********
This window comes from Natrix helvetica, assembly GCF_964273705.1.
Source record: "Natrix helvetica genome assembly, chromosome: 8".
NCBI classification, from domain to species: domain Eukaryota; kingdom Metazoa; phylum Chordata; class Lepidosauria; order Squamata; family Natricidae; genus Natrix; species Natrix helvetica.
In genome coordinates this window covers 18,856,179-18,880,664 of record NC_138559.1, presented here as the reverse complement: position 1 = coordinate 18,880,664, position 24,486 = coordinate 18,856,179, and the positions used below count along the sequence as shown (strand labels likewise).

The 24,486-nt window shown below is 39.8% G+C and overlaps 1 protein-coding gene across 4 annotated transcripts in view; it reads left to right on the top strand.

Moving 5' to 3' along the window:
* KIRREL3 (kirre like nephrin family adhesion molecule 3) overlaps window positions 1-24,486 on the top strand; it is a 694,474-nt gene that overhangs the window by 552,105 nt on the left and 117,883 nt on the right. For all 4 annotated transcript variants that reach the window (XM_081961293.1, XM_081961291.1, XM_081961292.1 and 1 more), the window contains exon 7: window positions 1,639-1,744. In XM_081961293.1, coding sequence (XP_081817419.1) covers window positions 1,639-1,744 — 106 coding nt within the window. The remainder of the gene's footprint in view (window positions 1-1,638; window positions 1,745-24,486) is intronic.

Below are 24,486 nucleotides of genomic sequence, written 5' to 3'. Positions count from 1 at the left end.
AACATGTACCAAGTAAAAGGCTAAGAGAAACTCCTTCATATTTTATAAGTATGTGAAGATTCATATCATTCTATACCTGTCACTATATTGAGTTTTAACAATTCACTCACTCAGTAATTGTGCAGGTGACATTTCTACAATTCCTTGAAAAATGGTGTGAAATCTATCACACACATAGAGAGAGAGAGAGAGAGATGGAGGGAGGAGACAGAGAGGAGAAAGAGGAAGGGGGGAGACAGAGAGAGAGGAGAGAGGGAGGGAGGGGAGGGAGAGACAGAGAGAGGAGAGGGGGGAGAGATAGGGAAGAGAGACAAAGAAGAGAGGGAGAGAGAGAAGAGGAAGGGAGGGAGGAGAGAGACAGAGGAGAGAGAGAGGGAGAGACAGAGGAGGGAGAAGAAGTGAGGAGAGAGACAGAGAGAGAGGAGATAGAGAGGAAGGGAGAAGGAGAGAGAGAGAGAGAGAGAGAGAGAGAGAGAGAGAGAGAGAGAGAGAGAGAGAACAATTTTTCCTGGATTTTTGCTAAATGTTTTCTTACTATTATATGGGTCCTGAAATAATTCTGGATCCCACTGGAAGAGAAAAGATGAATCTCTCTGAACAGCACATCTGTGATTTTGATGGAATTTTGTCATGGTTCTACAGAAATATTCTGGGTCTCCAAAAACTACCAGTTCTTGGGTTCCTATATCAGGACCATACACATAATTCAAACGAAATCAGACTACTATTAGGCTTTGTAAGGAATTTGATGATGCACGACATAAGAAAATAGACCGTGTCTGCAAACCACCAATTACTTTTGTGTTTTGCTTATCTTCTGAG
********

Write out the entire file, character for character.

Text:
This window comes from Natrix helvetica, assembly GCF_964273705.1.
Source record: "Natrix helvetica genome assembly, chromosome: 8".
NCBI classification, from domain to species: domain Eukaryota; kingdom Metazoa; phylum Chordata; class Lepidosauria; order Squamata; family Natricidae; genus Natrix; species Natrix helvetica.
In genome coordinates this window covers 18,856,179-18,880,664 of record NC_138559.1, presented here as the reverse complement: position 1 = coordinate 18,880,664, position 24,486 = coordinate 18,856,179, and the positions used below count along the sequence as shown (strand labels likewise).

The 24,486-nt window shown below is 39.8% G+C and overlaps 1 protein-coding gene across 4 annotated transcripts in view; it reads left to right on the top strand.

Moving 5' to 3' along the window:
* KIRREL3 (kirre like nephrin family adhesion molecule 3) overlaps window positions 1-24,486 on the top strand; it is a 694,474-nt gene that overhangs the window by 552,105 nt on the left and 117,883 nt on the right. For all 4 annotated transcript variants that reach the window (XM_081961293.1, XM_081961291.1, XM_081961292.1 and 1 more), the window contains exon 7: window positions 1,639-1,744. In XM_081961293.1, coding sequence (XP_081817419.1) covers window positions 1,639-1,744 — 106 coding nt within the window. The remainder of the gene's footprint in view (window positions 1-1,638; window positions 1,745-24,486) is intronic.

Below are 24,486 nucleotides of genomic sequence, written 5' to 3'. Positions count from 1 at the left end.
AACATGTACCAAGTAAAAGGCTAAGAGAAACTCCTTCATATTTTATAAGTATGTGAAGATTCATATCATTCTATACCTGTCACTATATTGAGTTTTAACAATTCACTCACTCAGTAATTGTGCAGGTGACATTTCTACAATTCCTTGAAAAATGGTGTGAAATCTATCACACACATAGAGAGAGAGAGAGAGAGATGGAGGGAGGAGACAGAGAGGAGAAAGAGGAAGGGGGGAGACAGAGAGAGAGGAGAGAGGGAGGGAGGGGAGGGAGAGACAGAGAGAGGAGAGGGGGGAGAGATAGGGAAGAGAGACAAAGAAGAGAGGGAGAGAGAGAAGAGGAAGGGAGGGAGGAGAGAGACAGAGGAGAGAGAGAGGGAGAGACAGAGGAGGGAGAAGAAGTGAGGAGAGAGACAGAGAGAGAGGAGATAGAGAGGAAGGGAGAAGGAGAGAGAGAGAGAGAGAGAGAGAGAGAGAGAGAGAGAGAGAGAGAGAGAGAGAACAATTTTTCCTGGATTTTTGCTAAATGTTTTCTTACTATTATATGGGTCCTGAAATAATTCTGGATCCCACTGGAAGAGAAAAGATGAATCTCTCTGAACAGCACATCTGTGATTTTGATGGAATTTTGTCATGGTTCTACAGAAATATTCTGGGTCTCCAAAAACTACCAGTTCTTGGGTTCCTATATCAGGACCATACACATAATTCAAACGAAATCAGACTACTATTAGGCTTTGTAAGGAATTTGATGATGCACGACATAAGAAAATAGACCGTGTCTGCAAACCACCAATTACTTTTGTGTTTTGCTTATCTTCTGAG